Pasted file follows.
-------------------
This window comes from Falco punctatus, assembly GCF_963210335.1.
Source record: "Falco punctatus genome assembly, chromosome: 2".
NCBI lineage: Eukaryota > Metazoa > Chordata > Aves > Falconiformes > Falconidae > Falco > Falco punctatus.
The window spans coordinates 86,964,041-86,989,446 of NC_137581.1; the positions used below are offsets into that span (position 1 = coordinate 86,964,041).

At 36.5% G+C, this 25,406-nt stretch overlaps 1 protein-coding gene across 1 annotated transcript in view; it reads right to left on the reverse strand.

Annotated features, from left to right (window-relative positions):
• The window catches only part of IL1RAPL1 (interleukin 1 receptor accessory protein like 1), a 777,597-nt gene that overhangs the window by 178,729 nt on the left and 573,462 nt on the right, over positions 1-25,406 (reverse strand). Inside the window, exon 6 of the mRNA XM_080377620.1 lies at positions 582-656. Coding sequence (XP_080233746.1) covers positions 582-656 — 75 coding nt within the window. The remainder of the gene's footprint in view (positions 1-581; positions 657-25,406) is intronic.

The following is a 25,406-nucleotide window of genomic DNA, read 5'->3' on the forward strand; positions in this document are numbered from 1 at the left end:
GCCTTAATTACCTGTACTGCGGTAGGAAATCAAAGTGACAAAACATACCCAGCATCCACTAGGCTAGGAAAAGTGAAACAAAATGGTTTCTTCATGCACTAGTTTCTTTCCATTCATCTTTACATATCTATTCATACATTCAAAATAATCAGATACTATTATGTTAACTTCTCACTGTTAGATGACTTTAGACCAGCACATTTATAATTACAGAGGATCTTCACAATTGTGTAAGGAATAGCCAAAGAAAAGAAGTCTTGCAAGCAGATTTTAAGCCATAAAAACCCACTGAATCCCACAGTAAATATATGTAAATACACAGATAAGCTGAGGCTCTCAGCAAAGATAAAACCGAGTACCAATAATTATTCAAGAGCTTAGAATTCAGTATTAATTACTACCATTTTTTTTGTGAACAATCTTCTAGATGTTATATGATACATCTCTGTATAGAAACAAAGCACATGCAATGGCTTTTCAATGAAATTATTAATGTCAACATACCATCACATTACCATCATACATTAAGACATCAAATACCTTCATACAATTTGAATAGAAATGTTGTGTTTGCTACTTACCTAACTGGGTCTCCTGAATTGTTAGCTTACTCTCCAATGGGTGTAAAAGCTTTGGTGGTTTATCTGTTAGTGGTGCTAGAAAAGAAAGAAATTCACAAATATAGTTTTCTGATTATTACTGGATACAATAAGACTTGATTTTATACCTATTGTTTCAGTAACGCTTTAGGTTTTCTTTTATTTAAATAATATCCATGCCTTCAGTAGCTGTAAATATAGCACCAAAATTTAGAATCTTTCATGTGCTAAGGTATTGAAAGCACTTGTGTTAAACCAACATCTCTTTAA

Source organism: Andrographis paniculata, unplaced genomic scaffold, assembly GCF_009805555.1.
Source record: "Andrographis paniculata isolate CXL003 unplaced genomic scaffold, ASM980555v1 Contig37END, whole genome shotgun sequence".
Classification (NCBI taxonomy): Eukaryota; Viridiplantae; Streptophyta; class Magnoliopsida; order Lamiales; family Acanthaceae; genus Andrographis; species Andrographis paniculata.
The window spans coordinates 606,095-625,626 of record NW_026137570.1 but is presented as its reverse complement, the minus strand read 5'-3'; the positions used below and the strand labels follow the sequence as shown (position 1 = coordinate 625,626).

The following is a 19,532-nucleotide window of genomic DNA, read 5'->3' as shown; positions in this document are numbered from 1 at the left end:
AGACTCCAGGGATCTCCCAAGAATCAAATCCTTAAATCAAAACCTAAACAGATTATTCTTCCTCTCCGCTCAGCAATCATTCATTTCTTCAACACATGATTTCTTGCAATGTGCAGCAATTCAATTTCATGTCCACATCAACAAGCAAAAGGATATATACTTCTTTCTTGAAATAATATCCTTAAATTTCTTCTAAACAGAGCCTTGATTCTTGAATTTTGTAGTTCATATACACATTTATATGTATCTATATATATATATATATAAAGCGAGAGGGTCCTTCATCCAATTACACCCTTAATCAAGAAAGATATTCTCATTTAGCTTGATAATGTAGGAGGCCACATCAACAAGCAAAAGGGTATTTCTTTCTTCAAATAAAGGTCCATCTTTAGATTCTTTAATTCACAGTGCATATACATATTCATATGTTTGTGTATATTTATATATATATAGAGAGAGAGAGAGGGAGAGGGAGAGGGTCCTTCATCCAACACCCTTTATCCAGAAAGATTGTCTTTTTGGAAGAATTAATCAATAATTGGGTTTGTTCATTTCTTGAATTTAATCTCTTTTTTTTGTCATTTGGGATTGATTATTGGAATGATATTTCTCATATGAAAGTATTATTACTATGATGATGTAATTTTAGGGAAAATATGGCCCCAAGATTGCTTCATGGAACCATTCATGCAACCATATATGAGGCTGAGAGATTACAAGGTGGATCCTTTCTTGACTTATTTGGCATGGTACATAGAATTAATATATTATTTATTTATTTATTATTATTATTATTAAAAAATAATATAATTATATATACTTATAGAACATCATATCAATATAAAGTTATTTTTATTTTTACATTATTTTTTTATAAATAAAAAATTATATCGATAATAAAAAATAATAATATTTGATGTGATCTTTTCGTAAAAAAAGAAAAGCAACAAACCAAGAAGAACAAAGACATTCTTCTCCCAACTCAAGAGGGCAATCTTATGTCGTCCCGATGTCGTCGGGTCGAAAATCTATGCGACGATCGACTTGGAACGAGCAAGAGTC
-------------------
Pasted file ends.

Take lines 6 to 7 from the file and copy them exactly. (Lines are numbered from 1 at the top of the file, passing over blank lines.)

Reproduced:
Annotated features, from left to right (window-relative positions):
• The window catches only part of IL1RAPL1 (interleukin 1 receptor accessory protein like 1), a 777,597-nt gene that overhangs the window by 178,729 nt on the left and 573,462 nt on the right, over positions 1-25,406 (reverse strand). Inside the window, exon 6 of the mRNA XM_080377620.1 lies at positions 582-656. Coding sequence (XP_080233746.1) covers positions 582-656 — 75 coding nt within the window. The remainder of the gene's footprint in view (positions 1-581; positions 657-25,406) is intronic.